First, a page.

Uber and NASA are joining forces to develop software which the company aims to use to manage “flying taxi” routes that could work like ride-hailing services it has popularized on the ground.

Wednesday, Uber announced that it was awarded the first formal services contract by the National Aeronautical and Space Administration addressing low-altitude airspace rather than outer space. NASA has been contracting aerospace manufacturers to develop rockets since the late 1950s.

Chief Product Officer Jeff Holden said Uber would begin testing proposed four-passenger, 200-miles-per-hour (322-km-per-hour) flying taxi services across Los Angeles in 2020, its second planned test market after Dallas/Fort Worth.

Holden described Uber’s latest air taxi plans at Web Summit, an internet conference in Lisbon, where he emphasized it was working to win approval from aviation regulators well ahead of introducing such services.

“There is a reality that Uber has grown up a lot as a company,” Holden said in an interview ahead of his speech. “We are now a major company on the world stage and you can’t do things the same way where you are a large-scale, global company that you can do when you are a small, scrappy startup.”

NASA said in a statement it had signed an agreement in January with Uber that allows the company to join a variety of industry partners working with NASA to develop a range of driverless air traffic management systems.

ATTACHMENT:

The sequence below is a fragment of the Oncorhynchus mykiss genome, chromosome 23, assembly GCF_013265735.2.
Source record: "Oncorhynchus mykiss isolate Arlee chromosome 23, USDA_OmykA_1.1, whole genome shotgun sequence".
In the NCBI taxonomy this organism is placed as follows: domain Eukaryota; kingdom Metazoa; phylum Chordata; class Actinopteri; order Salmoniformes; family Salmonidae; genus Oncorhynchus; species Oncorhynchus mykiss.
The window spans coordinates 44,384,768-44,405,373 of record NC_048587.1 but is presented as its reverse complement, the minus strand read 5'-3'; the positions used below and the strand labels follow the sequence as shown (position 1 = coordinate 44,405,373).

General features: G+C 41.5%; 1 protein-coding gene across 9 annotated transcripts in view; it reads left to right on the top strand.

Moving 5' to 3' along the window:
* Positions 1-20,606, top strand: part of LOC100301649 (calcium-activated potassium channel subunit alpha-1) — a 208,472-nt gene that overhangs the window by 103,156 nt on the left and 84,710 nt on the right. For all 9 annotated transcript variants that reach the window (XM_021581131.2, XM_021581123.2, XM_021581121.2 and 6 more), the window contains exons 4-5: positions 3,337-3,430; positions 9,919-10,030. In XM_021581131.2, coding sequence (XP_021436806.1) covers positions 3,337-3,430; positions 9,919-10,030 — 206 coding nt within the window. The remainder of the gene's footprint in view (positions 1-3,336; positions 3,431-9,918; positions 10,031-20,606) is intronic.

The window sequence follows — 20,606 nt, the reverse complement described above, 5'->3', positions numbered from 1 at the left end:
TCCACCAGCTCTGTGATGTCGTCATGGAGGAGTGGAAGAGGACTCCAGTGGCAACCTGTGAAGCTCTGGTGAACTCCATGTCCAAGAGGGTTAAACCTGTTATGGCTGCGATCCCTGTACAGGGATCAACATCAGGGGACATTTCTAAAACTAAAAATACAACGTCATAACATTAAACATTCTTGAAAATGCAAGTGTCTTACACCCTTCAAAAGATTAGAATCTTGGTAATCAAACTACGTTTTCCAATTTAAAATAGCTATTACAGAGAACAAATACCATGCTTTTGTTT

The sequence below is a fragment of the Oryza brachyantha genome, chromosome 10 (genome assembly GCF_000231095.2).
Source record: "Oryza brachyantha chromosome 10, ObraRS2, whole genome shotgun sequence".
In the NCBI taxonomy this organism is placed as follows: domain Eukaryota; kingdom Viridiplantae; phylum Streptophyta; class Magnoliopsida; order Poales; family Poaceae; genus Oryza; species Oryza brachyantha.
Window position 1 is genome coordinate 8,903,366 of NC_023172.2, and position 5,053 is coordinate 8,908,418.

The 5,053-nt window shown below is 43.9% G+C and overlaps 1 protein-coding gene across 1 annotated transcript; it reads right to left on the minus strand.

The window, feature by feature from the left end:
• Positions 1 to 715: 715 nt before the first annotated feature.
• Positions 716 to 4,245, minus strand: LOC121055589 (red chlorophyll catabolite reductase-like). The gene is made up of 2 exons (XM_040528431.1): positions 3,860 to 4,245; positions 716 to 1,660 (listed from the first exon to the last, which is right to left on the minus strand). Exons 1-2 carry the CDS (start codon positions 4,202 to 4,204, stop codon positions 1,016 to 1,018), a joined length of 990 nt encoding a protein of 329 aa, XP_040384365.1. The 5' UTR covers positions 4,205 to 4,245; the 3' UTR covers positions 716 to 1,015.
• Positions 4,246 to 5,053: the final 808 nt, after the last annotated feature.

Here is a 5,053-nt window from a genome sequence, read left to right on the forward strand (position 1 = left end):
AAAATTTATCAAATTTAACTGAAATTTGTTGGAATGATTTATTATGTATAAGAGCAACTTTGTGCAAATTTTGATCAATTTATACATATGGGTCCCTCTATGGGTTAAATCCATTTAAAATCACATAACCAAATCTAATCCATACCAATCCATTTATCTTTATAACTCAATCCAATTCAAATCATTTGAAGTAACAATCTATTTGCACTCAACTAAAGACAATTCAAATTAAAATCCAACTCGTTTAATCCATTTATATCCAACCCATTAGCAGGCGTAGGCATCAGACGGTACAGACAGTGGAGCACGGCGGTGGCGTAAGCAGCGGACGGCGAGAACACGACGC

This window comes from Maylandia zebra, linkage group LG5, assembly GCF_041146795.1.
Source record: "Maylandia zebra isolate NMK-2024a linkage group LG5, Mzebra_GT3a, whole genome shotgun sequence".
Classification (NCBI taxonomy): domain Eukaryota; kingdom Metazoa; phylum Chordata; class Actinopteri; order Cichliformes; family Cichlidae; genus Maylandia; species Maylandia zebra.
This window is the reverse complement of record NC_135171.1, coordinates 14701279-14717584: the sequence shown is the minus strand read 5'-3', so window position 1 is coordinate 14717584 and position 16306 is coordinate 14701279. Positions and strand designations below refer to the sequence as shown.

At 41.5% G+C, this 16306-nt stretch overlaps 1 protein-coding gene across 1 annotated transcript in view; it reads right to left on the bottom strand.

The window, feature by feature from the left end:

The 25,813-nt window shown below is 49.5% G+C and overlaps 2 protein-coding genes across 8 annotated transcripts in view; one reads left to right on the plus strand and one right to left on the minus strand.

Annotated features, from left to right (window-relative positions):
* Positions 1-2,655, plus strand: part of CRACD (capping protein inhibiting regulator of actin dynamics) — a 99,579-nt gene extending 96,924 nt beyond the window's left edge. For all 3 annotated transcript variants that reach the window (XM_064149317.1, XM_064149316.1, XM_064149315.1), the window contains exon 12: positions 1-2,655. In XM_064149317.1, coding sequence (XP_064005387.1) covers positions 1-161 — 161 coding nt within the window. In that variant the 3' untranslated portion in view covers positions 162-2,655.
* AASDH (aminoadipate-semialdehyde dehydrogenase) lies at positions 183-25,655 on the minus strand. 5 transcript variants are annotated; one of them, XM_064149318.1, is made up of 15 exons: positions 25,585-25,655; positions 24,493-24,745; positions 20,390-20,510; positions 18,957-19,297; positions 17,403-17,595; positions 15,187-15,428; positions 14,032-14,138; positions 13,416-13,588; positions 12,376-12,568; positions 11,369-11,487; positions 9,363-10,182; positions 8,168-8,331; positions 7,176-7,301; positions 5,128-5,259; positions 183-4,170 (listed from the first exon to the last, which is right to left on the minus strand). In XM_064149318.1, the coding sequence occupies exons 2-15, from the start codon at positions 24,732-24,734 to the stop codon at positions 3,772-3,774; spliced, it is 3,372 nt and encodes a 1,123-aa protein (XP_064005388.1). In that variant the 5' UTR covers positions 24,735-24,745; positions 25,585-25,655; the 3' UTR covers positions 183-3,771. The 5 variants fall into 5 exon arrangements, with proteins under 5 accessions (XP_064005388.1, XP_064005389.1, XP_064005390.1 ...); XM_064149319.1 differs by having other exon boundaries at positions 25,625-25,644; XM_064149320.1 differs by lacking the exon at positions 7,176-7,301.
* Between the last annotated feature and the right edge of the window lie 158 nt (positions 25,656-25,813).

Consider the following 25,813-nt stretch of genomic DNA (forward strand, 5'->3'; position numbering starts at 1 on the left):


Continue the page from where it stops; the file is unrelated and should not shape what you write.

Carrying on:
The agreement calls for Uber to be involved during phase 4 of this work, which is scheduled to begin in March 2019, NASA said.

Phase 1, completed in 2015, involved field tests and ongoing testing at a U.S. Federal Aviation Administration site for drones used in agriculture, fire-fighting and pipeline monitoring, NASA has said. Phase 2 in 2016 addressed long distance uses in sparsely populated regions, while Phase 3 in 2018 will test services over moderately populated areas, leading to Phase 4 testing in high-density urban areas in 2019.

Uber is looking to speed development of a new industry of electric, on-demand, urban air taxis, Holden said, which customers could order by smartphone in ways that parallel the ground-based taxi alternatives it has popularized while expanding into more than 600 cites since 2011.

Uber plans to introduce paid, intra-city flying taxi services in 2023 and is working with aviation regulators in the United States and Europe to gain the governmental approvals needed towards that end, Holden told Reuters.

“We are very much embracing the regulatory bodies and starting very early in discussions about this and getting everyone aligned with the vision,” he said of Uber’s plans to introduce what he called “ride-sharing in the sky”.